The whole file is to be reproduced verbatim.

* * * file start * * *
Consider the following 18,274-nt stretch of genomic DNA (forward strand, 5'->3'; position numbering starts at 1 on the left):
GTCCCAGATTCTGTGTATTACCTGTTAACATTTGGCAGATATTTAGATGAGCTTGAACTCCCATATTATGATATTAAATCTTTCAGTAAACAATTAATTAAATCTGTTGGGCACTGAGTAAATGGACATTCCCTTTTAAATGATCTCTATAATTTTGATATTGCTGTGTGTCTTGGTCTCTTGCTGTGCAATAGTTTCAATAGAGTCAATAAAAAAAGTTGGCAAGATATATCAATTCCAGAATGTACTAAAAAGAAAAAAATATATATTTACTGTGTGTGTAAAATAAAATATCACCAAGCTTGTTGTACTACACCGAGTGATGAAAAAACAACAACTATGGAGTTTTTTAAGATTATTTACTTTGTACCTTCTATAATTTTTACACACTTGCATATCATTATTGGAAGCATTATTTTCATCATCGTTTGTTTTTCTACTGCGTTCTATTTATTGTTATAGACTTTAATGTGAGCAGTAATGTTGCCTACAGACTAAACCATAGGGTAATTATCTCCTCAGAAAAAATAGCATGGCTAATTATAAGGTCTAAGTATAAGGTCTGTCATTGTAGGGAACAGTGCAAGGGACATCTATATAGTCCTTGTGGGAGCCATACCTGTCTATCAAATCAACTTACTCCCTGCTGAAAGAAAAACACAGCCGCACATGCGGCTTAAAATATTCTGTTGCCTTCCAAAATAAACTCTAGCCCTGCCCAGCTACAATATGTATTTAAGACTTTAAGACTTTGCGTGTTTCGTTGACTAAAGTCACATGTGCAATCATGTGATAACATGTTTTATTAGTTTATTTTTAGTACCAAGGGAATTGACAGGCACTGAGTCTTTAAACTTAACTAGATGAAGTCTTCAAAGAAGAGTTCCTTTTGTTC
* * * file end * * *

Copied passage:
Consider the following 18,274-nt stretch of genomic DNA (forward strand, 5'->3'; position numbering starts at 1 on the left):
GTCCCAGATTCTGTGTATTACCTGTTAACATTTGGCAGATATTTAGATGAGCTTGAACTCCCATATTATGATATTAAATCTTTCAGTAAACAATTAATTAAATCTGTTGGGCACTGAGTAAATGGACATTCCCTTTTAAATGATCTCTATAATTTTGATATTGCTGTGTGTCTTGGTCTCTTGCTGTGCAATAGTTTCAATAGAGTCAATAAAAAAAGTTGGCAAGATATATCAATTCCAGAATGTACTAAAAAGAAAAAAATATATATTTACTGTGTGTGTAAAATAAAATATCACCAAGCTTGTTGTACTACACCGAGTGATGAAAAAACAACAACTATGGAGTTTTTTAAGATTATTTACTTTGTACCTTCTATAATTTTTACACACTTGCATATCATTATTGGAAGCATTATTTTCATCATCGTTTGTTTTTCTACTGCGTTCTATTTATTGTTATAGACTTTAATGTGAGCAGTAATGTTGCCTACAGACTAAACCATAGGGTAATTATCTCCTCAGAAAAAATAGCATGGCTAATTATAAGGTCTAAGTATAAGGTCTGTCATTGTAGGGAACAGTGCAAGGGACATCTATATAGTCCTTGTGGGAGCCATACCTGTCTATCAAATCAACTTACTCCCTGCTGAAAGAAAAACACAGCCGCACATGCGGCTTAAAATATTCTGTTGCCTTCCAAAATAAACTCTAGCCCTGCCCAGCTACAATATGTATTTAAGACTTTAAGACTTTGCGTGTTTCGTTGACTAAAGTCACATGTGCAATCATGTGATAACATGTTTTATTAGTTTATTTTTAGTACCAAGGGAATTGACAGGCACTGAGTCTTTAAACTTAACTAGATGAAGTCTTCAAAGAAGAGTTCCTTTTGTTC